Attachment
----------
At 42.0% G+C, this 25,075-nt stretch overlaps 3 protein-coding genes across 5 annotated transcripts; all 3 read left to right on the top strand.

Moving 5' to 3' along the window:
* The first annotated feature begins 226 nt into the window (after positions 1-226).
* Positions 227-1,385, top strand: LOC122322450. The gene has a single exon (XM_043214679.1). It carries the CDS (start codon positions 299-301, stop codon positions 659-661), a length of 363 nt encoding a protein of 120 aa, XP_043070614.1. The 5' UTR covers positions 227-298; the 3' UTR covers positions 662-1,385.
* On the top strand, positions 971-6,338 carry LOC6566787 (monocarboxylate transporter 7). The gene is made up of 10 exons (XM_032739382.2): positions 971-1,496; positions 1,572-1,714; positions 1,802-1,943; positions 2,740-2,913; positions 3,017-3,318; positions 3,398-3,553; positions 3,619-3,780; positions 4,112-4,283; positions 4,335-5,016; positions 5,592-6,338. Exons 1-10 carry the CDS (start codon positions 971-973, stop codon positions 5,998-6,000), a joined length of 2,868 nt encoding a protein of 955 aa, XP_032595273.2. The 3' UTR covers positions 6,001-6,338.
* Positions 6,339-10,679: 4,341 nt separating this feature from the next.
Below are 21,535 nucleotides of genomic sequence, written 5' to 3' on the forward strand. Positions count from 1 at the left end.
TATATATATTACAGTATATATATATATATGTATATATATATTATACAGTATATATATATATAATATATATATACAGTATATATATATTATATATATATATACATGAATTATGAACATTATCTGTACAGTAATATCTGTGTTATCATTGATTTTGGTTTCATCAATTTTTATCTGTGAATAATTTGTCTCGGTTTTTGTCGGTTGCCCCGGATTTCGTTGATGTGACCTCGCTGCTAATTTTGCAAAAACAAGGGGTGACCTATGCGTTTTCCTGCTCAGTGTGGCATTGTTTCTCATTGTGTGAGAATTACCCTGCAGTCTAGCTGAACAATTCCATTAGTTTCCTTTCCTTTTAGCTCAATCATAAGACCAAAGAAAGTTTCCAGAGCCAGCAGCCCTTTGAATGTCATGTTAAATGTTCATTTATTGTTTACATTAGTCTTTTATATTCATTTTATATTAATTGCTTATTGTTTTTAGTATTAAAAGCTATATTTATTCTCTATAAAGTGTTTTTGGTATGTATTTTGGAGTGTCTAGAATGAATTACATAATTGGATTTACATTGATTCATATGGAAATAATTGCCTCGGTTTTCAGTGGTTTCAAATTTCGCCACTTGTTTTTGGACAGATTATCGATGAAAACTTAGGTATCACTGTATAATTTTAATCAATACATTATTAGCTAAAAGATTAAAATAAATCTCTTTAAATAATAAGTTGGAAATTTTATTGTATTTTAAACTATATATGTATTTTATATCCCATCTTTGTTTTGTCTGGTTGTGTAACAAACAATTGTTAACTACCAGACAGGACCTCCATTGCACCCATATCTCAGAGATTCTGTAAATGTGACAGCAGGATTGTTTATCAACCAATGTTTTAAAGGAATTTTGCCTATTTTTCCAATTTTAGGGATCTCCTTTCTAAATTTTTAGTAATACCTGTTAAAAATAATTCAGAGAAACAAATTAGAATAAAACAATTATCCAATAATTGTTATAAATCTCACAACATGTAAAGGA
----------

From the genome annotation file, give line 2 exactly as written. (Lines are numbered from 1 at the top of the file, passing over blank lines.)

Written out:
Moving 5' to 3' along the window: